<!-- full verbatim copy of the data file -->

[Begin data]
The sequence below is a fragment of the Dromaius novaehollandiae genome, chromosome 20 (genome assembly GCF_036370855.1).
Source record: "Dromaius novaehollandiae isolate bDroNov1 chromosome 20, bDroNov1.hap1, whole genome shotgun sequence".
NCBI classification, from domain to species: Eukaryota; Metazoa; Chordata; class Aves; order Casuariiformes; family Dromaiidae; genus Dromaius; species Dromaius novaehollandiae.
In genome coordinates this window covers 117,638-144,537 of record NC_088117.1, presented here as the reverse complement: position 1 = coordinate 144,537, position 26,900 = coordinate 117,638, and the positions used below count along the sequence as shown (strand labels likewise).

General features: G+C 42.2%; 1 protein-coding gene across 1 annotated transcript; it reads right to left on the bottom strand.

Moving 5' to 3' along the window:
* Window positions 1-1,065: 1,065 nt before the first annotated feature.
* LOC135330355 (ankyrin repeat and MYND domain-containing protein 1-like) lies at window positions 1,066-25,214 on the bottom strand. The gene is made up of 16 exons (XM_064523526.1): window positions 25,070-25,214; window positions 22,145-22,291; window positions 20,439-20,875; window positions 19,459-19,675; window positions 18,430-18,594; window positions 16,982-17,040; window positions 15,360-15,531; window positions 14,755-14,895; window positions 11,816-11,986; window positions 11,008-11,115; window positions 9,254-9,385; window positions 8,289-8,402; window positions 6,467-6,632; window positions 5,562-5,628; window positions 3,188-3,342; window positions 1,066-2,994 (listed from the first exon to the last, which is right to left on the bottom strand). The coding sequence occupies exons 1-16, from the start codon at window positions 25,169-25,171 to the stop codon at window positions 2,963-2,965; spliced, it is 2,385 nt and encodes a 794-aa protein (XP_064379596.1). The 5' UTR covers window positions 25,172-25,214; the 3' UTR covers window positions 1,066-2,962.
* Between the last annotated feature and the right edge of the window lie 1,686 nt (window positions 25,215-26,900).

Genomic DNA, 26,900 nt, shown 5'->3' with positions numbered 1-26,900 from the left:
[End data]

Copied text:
The sequence below is a fragment of the Dromaius novaehollandiae genome, chromosome 20 (genome assembly GCF_036370855.1).
Source record: "Dromaius novaehollandiae isolate bDroNov1 chromosome 20, bDroNov1.hap1, whole genome shotgun sequence".
NCBI classification, from domain to species: Eukaryota; Metazoa; Chordata; class Aves; order Casuariiformes; family Dromaiidae; genus Dromaius; species Dromaius novaehollandiae.
In genome coordinates this window covers 117,638-144,537 of record NC_088117.1, presented here as the reverse complement: position 1 = coordinate 144,537, position 26,900 = coordinate 117,638, and the positions used below count along the sequence as shown (strand labels likewise).

General features: G+C 42.2%; 1 protein-coding gene across 1 annotated transcript; it reads right to left on the bottom strand.

Moving 5' to 3' along the window:
* Window positions 1-1,065: 1,065 nt before the first annotated feature.
* LOC135330355 (ankyrin repeat and MYND domain-containing protein 1-like) lies at window positions 1,066-25,214 on the bottom strand. The gene is made up of 16 exons (XM_064523526.1): window positions 25,070-25,214; window positions 22,145-22,291; window positions 20,439-20,875; window positions 19,459-19,675; window positions 18,430-18,594; window positions 16,982-17,040; window positions 15,360-15,531; window positions 14,755-14,895; window positions 11,816-11,986; window positions 11,008-11,115; window positions 9,254-9,385; window positions 8,289-8,402; window positions 6,467-6,632; window positions 5,562-5,628; window positions 3,188-3,342; window positions 1,066-2,994 (listed from the first exon to the last, which is right to left on the bottom strand). The coding sequence occupies exons 1-16, from the start codon at window positions 25,169-25,171 to the stop codon at window positions 2,963-2,965; spliced, it is 2,385 nt and encodes a 794-aa protein (XP_064379596.1). The 5' UTR covers window positions 25,172-25,214; the 3' UTR covers window positions 1,066-2,962.
* Between the last annotated feature and the right edge of the window lie 1,686 nt (window positions 25,215-26,900).

Genomic DNA, 26,900 nt, shown 5'->3' with positions numbered 1-26,900 from the left: